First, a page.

The Smell of Apples by Mark Behr is about an eleven year old child experiences with the social turmoil and racial oppression that are destroying his own land. This story is set in South Africa during apartheid era in the 1970s. Many coming of age stories seems to be written with some sort of discrimination, which builds one of the characters into a strong or weaker person by the end of the novel.
In the last portion of the reading one theme that stood out was discrimination. Discrimination is an unfair difference treatment of people based on their race, gender, religion or disability. In fact, some people tend to discriminate against for no apparent reason, so such victims go through a struggle to show that they are equal in race and gender. Throughout, the novel the discrimination grew and was very graphic, which tells me that during the apartheid era discrimination was common and up and out in the open.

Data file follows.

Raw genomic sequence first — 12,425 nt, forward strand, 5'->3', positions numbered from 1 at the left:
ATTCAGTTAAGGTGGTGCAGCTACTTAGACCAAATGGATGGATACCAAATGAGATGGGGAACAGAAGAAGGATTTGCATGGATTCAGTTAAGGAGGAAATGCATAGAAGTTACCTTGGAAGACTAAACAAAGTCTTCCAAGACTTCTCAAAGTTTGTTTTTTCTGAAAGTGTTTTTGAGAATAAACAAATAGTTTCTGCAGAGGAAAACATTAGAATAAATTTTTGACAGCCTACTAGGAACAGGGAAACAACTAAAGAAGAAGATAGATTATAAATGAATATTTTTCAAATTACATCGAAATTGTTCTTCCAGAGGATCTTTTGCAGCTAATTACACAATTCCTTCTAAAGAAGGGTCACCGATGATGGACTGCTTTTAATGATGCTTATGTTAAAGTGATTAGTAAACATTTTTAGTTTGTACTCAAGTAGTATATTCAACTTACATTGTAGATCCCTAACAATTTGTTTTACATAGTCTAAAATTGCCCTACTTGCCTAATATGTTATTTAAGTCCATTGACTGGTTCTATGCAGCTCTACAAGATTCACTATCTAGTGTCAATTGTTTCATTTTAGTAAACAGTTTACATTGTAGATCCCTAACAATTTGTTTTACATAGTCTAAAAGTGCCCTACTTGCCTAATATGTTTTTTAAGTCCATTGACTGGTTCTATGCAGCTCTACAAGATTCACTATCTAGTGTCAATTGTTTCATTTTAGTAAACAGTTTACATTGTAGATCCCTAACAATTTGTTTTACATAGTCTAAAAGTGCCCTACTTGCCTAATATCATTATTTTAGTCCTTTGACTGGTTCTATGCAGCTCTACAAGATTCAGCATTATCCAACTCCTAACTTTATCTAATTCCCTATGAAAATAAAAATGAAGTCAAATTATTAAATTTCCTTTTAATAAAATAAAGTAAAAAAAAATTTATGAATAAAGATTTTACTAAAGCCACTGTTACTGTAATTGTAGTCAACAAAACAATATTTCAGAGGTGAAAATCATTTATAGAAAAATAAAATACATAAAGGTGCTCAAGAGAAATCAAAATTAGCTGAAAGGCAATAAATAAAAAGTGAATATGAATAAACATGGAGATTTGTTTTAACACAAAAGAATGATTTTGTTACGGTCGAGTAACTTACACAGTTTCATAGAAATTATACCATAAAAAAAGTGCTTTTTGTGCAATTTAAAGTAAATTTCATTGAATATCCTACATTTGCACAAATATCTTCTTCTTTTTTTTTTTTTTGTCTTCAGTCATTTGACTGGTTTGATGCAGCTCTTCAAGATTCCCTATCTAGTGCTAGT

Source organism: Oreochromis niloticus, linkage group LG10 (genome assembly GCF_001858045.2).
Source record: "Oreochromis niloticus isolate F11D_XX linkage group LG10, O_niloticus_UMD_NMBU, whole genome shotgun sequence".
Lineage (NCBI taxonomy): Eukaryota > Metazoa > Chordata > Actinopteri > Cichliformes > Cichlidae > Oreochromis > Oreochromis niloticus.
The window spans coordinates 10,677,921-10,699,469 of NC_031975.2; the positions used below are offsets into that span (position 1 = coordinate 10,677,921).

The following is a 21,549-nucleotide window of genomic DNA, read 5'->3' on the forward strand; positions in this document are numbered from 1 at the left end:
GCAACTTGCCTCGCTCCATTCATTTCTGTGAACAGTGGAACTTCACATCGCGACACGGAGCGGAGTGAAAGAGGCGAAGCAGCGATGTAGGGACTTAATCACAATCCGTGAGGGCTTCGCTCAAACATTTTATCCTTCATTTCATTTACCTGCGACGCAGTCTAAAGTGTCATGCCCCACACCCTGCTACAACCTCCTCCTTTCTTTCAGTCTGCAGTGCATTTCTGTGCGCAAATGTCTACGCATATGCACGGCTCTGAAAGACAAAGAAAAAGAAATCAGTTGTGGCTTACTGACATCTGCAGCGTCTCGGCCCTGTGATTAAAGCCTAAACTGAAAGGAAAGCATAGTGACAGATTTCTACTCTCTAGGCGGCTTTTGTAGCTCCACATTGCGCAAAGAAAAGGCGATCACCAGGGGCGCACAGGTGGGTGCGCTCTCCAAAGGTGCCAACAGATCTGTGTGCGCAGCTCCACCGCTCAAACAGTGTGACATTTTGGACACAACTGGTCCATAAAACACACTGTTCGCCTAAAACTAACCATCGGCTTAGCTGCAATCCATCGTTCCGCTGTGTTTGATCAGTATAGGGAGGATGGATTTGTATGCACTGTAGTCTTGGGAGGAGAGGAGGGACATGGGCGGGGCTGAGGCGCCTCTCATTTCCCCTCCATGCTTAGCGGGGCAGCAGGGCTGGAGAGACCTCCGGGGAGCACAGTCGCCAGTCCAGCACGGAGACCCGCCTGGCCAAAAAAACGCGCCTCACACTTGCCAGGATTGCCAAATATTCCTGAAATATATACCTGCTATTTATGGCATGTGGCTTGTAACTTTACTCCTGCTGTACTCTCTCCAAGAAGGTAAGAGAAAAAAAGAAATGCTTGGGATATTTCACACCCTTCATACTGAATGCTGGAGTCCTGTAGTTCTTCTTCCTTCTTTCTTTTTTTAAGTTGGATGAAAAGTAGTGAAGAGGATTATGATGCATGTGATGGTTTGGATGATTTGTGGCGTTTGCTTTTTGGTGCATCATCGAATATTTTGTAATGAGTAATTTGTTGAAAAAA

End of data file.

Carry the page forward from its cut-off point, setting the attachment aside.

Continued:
Apartheid in South African in the 1970s was a period when Africans political rights were taken away in three of the country's four states. Blacks are fired from jobs which are given to whites. Africans educated at missionary schools attempt to organize to resist white rule and gain political power. Their efforts are weakened because few Africans are literate, communication is poor, and access to money or other resources is limited; making it harder for Africans to survive.
"Whether Little-Neville a Colored is to, it doesn't matter, you shouldn't do things like that to someone, especially not a child" (138). In this line you hear the concern of the main characters' mother. The narrator explains that little- Neville is a 10-year-old Colored young boy, who was accused of stealing some charcoals. A group of Caucasian men decided that it was their duty to punish him. They fry little- Neville in front of a locomotive engine, without finding out whether or not Neville indeed...